Contributors

Bridget Lowe
Contributor History

Biography
Bridget Lowe
Bridget Lowe is the author of At the Autopsy of Vaslav Nijinsky (Carnegie Mellon University Press). Her poems have appeared in The New Yorker, A Public Space, Poetry, The New Republic, Best American Poetry, and elsewhere. Her honors include the Emily Dickinson Award from the Poetry Society of America, a “Discovery”/Boston Review prize, the Rona Jaffe Foundation Fellowship to the MacDowell Colony, and a Bread Loaf Writers’ Conference fellowship. She lives in Kansas City. 

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In Print

Vol. 77
States of Play: The Games Issue
Fall 2021
Bradford Morrow

Online

January 26, 2022
It is a hot day out there and here inside the raw cool moronic hum of the conveyer you’re soothed by the song of that flat black path transporting items at a safe, considered pace to the terminus of this shopping haul, the ambulatory beeps from the cashier's key-padding or her face or the crown of her head or wherever the fuck it’s leaking out, this woman’s disinterest, her analog margin of error tempered through skilled human agency, foolproof PLUs, printed receipt. Love this grocery. You can’t go wrong here.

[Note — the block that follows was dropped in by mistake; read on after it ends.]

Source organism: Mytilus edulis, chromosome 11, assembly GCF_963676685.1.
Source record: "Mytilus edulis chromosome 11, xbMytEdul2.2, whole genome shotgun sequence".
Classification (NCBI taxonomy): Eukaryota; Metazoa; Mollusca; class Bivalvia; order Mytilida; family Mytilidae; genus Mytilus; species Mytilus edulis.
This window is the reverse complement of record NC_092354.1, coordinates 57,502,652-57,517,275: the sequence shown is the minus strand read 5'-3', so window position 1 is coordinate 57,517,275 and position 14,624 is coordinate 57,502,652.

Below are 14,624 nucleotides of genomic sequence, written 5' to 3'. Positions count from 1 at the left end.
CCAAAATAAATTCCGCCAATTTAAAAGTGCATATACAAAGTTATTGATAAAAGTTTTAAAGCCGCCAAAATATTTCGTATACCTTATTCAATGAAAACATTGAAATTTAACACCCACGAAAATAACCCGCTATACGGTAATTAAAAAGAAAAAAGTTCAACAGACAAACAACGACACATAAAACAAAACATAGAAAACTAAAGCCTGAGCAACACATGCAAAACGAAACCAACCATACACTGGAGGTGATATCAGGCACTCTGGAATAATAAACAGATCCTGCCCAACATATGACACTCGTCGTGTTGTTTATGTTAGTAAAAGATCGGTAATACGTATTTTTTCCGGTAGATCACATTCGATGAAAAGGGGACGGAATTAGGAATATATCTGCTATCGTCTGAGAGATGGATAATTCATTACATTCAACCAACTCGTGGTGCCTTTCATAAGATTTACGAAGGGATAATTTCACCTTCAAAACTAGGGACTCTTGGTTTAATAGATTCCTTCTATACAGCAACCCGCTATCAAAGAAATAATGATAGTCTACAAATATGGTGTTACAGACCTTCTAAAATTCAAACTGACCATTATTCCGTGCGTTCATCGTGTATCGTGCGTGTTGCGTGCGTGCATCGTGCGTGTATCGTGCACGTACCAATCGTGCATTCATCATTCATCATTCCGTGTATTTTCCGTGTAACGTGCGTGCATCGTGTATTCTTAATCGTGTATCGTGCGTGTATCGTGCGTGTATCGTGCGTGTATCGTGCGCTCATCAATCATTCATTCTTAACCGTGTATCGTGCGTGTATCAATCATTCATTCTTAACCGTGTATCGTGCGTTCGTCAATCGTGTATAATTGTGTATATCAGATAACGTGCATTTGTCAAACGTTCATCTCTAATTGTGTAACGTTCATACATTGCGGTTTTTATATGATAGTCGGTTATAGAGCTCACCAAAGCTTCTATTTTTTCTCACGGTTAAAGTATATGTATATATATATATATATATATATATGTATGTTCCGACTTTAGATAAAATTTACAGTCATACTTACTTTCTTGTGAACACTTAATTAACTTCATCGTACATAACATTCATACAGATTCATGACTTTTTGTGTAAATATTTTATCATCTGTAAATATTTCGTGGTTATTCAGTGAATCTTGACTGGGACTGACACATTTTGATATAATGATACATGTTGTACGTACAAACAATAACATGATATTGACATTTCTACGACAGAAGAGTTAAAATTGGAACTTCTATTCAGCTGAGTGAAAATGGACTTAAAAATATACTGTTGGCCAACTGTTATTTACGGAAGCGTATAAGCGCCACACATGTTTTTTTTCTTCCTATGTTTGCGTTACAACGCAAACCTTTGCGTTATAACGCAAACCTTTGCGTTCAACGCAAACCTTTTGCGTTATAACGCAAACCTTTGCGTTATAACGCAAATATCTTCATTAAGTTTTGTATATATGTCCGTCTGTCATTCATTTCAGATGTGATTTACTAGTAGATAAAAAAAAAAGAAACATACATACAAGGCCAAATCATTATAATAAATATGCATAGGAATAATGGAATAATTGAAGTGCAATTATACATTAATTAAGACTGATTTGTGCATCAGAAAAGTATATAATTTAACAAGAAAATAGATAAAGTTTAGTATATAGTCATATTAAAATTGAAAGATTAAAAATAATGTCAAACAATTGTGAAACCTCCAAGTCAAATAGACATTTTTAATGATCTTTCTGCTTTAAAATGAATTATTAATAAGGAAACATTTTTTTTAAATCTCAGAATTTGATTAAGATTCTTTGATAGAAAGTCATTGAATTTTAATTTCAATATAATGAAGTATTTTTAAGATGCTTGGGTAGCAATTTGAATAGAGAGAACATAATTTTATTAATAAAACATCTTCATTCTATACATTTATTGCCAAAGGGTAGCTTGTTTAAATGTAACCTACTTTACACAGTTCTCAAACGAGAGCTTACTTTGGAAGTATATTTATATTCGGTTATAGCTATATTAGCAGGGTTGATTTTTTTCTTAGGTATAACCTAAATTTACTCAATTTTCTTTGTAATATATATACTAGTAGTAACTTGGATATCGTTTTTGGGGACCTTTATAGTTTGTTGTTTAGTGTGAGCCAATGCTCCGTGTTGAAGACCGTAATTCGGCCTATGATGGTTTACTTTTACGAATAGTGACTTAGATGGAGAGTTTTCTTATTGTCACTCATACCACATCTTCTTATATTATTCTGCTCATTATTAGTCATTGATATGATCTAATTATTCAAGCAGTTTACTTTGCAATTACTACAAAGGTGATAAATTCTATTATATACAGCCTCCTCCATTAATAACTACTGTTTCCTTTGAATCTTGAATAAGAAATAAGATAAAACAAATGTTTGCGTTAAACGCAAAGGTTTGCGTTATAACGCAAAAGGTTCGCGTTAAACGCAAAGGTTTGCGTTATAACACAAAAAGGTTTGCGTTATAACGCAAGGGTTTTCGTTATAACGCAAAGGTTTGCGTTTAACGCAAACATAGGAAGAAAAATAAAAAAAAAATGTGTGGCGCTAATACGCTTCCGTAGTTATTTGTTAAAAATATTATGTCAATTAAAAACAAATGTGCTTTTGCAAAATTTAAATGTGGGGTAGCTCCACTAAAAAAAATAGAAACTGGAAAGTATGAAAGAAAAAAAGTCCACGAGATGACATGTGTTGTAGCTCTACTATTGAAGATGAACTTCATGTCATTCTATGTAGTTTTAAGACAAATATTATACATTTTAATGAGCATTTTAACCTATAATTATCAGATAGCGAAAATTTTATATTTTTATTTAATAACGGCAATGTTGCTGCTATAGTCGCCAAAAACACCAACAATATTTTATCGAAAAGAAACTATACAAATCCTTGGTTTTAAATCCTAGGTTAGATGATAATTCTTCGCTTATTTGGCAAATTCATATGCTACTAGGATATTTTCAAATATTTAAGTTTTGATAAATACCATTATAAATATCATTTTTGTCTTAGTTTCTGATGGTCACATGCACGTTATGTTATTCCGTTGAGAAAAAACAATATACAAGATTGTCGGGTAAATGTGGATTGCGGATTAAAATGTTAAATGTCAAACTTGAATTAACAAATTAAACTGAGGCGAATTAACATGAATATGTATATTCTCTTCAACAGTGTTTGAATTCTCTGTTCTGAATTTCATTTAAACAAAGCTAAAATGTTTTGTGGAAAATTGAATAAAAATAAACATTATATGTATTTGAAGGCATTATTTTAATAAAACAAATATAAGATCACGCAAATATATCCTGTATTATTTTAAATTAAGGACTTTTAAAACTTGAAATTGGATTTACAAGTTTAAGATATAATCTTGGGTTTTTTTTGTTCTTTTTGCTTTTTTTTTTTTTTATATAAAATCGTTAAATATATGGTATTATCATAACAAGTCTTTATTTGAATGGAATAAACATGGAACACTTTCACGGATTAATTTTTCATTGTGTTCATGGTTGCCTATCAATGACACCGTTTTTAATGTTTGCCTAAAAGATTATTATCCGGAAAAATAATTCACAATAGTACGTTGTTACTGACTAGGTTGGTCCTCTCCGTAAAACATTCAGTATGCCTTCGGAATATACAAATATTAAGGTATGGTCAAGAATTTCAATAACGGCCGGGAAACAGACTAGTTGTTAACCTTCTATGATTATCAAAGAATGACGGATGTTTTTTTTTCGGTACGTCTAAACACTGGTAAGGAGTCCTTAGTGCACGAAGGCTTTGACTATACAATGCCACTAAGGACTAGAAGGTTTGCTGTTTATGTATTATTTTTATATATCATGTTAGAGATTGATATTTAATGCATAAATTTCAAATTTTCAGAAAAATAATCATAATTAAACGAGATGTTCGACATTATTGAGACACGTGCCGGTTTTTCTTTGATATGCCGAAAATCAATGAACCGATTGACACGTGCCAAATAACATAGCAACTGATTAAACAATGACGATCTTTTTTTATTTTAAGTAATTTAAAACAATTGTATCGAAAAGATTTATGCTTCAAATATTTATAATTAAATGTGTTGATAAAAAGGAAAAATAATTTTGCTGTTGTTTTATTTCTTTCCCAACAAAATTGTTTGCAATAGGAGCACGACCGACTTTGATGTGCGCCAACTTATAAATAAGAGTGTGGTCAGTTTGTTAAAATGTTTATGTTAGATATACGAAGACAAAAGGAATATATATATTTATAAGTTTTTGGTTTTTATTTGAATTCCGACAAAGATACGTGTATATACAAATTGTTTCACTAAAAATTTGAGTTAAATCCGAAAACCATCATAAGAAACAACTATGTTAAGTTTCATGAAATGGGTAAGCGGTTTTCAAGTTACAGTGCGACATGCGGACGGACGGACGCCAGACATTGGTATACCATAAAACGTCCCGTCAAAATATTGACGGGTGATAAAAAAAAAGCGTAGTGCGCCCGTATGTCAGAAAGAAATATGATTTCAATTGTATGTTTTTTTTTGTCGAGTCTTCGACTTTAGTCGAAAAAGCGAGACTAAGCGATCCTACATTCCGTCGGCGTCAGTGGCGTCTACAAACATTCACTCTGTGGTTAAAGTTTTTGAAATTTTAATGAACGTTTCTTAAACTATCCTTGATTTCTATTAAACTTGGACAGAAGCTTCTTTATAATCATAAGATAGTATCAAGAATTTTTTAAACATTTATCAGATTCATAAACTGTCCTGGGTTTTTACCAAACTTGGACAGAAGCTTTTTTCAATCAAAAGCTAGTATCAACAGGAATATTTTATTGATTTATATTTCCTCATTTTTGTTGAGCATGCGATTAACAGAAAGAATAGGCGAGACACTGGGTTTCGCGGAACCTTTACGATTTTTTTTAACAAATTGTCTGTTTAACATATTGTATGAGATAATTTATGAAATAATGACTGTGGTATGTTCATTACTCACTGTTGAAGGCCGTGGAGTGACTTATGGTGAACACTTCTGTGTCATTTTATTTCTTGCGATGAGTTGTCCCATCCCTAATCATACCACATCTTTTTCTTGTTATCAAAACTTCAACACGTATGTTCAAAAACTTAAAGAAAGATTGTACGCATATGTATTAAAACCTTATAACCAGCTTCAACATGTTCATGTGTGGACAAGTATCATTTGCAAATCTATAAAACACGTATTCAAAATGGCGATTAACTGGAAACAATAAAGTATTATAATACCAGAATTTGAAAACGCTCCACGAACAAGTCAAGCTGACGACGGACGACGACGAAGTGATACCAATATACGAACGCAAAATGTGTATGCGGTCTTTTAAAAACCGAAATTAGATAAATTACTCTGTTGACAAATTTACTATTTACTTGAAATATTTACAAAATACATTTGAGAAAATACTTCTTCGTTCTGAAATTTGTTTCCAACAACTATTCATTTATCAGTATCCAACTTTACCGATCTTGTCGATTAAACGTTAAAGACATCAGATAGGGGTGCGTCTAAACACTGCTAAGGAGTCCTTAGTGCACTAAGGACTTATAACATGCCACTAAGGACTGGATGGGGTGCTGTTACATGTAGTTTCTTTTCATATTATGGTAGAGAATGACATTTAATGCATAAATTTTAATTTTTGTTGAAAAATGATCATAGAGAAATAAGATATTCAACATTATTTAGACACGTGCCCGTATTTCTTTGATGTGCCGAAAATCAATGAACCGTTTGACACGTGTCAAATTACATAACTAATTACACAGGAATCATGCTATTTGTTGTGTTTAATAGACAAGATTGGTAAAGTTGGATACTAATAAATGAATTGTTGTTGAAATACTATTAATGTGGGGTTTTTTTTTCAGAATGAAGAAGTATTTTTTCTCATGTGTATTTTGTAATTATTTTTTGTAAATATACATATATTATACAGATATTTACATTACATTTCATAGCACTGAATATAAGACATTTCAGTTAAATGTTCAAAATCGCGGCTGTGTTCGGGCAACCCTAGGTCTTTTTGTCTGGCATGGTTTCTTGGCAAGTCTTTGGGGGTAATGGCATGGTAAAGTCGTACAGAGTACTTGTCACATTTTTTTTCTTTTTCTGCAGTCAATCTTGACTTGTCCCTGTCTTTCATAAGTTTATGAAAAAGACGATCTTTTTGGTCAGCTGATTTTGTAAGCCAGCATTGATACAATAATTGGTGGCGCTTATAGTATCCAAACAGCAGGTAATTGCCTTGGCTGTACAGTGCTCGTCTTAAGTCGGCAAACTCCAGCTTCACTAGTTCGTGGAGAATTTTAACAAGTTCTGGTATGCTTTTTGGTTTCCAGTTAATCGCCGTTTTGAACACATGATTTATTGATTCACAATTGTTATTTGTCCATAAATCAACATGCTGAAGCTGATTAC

January 19, 2022
Now that the little lies
            accrue into the vast
incredulity, fear on fear
            swells: a wave.

Slipping down the dune or
            climbing? Who can tell?
The small cries, growing smaller,
            fly past and vanish.
January 12, 2022
The hope of non-sleepers is sleep, sleep is the food of all living presence, and time is the food of sleep. Time is a physiological condition, in addition to being a pit of holes. Sleep and wake are genres. Despite all appearances to the contrary, and notwithstanding dreams, sleep is a season. If you jump ahead, skip episodes of sleep, fragment the night, you lose the poetry of daytime. Daytime becomes a plot-driven slog; all it thinks about is sleep.
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